There are many different types of rain gauges used for various applications, including weather forecasting. The gauge options are dependent on your location, budget, weather requirements, and application. Meteorologists and hydrologists use a rain gauge to track and measure the amount of precipitation received in an area during 24 hours.
We will discuss some primary collection methods in a few advantages and disadvantages of each.
Basic Collection Rain Gauge
This type of gauge may pop to mind the most because you may have seen it in your parent or grandparents’ garden. It may have had advertisements on it or was giving away free at the town market or gas station. It was simply a glass or plastic tube that collected water and was edged with measurement lines where you could read how much rain was collected. Some older styles had sleeves you would slide the tube out for emptying but would have advertisements written on the back.
It was simple and undoubtedly basic but generally not very accurate when it came to measuring rainfall. In some cases, this may be acceptable to get a general idea of how much rain is accumulated over time in a particular spot. Luckily today, we have different options for home applications.
The advantages to this style are that it’s cheap, basically gets the job done. The disadvantage is there not very durable or accurate, especially in windy conditions.
The funnel gauge, which is considered much more accurate, consists of a gradient funnel that empties into a tube with edged markings down to 0.01 and up to 1.00 inches. This cylinder sits in a bucket to catch the overflow. You can typically catch up to 8 inches of rain in one event. This type of rain gauge is recommended for amateur home weather observers and recognized by the National Weather Service.
The advantages of this type of gauge include accuracy, and it’s not that expensive for an official gauge. The disadvantages are that it can be clunky to take the measurements of rain. It would require taking the top funnel off and self-emptying the inner tube after each rain event during a 24-hour period. If water spills into an overflow bucket that would need to be emptied into the inner tube for measuring. If you want to keep historical records, you must write them down and keep logs. This can be time-consuming but for the hobbyist, it’s fun and educational.
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This is popular for collecting and measuring rainfall. Most home self-emptying rain gauges use this method. This technology is interesting because it uses two small “buckets” mounted on a fulcrum. It works like a see-saw. As water fills one side, it causes the bucket to drop and empties, and then the other side starts to fill. This process repeats as sensors record rainfall totals and transmit data to a digital readout typically located in a home or building.
The advantage of this method of measuring is it requires no daily checks or manually emptying or logging rainfall data. You just set up the collection bucket in your yard or garden. Some models are accessed through the internet, making it convenient for checking while on the go.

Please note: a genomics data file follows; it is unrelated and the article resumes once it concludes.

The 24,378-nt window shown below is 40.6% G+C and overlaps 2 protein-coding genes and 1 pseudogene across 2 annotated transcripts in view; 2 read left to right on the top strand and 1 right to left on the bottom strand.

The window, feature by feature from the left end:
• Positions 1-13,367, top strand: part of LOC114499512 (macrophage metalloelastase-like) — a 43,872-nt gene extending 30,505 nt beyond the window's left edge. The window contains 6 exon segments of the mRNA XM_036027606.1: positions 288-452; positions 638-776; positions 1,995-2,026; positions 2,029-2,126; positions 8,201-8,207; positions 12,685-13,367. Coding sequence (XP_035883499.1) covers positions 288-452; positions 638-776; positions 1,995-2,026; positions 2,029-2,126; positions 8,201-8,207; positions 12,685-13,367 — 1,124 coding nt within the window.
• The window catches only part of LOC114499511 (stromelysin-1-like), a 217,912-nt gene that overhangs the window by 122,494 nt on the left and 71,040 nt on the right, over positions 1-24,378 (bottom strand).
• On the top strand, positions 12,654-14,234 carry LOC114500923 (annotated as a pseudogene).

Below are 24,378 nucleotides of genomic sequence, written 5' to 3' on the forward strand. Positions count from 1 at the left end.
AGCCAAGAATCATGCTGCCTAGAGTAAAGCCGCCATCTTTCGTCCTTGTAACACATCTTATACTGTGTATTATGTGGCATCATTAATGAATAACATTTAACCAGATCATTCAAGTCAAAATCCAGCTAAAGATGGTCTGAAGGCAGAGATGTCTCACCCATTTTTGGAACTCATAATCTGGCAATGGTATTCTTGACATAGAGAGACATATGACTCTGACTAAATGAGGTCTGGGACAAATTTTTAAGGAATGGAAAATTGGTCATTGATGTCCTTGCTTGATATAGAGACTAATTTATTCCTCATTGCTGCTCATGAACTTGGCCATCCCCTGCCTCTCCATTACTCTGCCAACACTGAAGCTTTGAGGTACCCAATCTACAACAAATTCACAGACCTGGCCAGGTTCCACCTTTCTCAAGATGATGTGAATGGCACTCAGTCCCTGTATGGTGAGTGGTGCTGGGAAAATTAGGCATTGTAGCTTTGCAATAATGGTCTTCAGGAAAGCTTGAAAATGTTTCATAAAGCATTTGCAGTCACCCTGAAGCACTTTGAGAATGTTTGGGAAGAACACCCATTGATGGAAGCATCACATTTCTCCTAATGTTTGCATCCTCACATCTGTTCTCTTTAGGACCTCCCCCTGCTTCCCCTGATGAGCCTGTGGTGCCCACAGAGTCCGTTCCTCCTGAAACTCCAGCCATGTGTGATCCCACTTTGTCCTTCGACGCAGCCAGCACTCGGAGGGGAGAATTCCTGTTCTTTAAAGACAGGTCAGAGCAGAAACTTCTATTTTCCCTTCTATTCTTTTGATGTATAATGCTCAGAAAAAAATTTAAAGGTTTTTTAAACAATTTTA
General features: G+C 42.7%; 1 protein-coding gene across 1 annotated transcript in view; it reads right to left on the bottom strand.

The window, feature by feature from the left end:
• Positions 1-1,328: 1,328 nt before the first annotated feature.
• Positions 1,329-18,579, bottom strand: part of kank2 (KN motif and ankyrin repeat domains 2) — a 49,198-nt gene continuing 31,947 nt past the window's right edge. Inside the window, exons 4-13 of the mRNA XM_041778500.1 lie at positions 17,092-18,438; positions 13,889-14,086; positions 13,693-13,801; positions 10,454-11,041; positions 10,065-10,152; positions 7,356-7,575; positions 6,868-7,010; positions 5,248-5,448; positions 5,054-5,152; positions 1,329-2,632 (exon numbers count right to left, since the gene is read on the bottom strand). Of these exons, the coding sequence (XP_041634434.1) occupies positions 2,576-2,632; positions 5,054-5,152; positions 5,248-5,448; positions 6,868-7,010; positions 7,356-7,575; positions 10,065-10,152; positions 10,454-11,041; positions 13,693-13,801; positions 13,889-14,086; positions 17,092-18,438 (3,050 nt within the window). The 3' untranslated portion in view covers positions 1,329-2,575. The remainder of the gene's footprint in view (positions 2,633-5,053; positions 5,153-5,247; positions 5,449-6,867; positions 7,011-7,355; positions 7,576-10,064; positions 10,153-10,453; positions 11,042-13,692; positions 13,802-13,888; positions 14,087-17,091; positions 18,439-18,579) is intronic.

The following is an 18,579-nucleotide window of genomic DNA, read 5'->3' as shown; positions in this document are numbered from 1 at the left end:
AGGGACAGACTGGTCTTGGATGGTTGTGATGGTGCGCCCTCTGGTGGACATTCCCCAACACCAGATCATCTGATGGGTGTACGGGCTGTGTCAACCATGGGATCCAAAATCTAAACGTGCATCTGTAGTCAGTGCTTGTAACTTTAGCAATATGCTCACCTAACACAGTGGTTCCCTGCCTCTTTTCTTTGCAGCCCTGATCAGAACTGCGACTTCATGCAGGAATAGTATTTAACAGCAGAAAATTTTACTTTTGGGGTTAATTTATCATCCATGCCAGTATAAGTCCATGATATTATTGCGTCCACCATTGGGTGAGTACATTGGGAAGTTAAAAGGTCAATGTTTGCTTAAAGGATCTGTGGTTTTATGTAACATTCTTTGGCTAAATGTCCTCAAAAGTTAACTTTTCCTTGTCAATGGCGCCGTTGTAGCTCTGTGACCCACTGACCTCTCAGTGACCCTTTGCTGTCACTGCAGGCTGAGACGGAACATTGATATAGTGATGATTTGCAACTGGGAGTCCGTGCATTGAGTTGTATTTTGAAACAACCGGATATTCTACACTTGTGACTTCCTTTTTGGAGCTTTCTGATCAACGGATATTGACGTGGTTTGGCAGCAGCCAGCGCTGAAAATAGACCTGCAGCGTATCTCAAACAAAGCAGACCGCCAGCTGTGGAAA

The disadvantages of tipping buckets for most home models are that they are not always accurate during heavy downpours. Data on occasion are dropped during sudden loss of connections for wireless models, but this is rare but still possible. Spot checks of the funnel hole are needed to ensure spiders or dirt do not clog that restrict water.
Precise by Weight
This method is an apparatus for measuring precipitation consisting of a storage bin weighed to record the mass. Specific models can measure mass using a rotating drum or a vibrating wire. This type of gauge is better than tipping buckets because it more accurately shows the intensity of rain. It can also measure other forms of precipitation, such as snow and hail.
The weighing type recording gauge may also have a device to measure the number of chemicals in the precipitation, for example, acid rain. This weighing method is beneficial to scientists studying the effects of climate change.
These automated weighing gauges called the AWPAG (All Weather Precipitation Accumulation Gauge) are more scientific applications than the causal home uses.
Rain gauges are devices to measure and record the amount of precipitation you have received. There are many types of rain gauges. Some examples are an essential tube rain gauge, funnel-bucket gauge, tipping bucket, a weighing rain gauge, or precise weight.
The advantage of using different types is that you can get the right one for your needs. They also have different price points and for general estimates cheaper sometimes works better.
The disadvantage of using the common types of rain gauges being used by home users is that the designs are usually not as accurate when measuring rainfall intensity. Also, the tube or manual funnel bucket requires emptying and recording., admittedly cumbersome and time-consuming.
Regardless of the method used to record rainfall, it comes with many benefits of knowing how much rain you received especially determining your lawn or garden watering needs.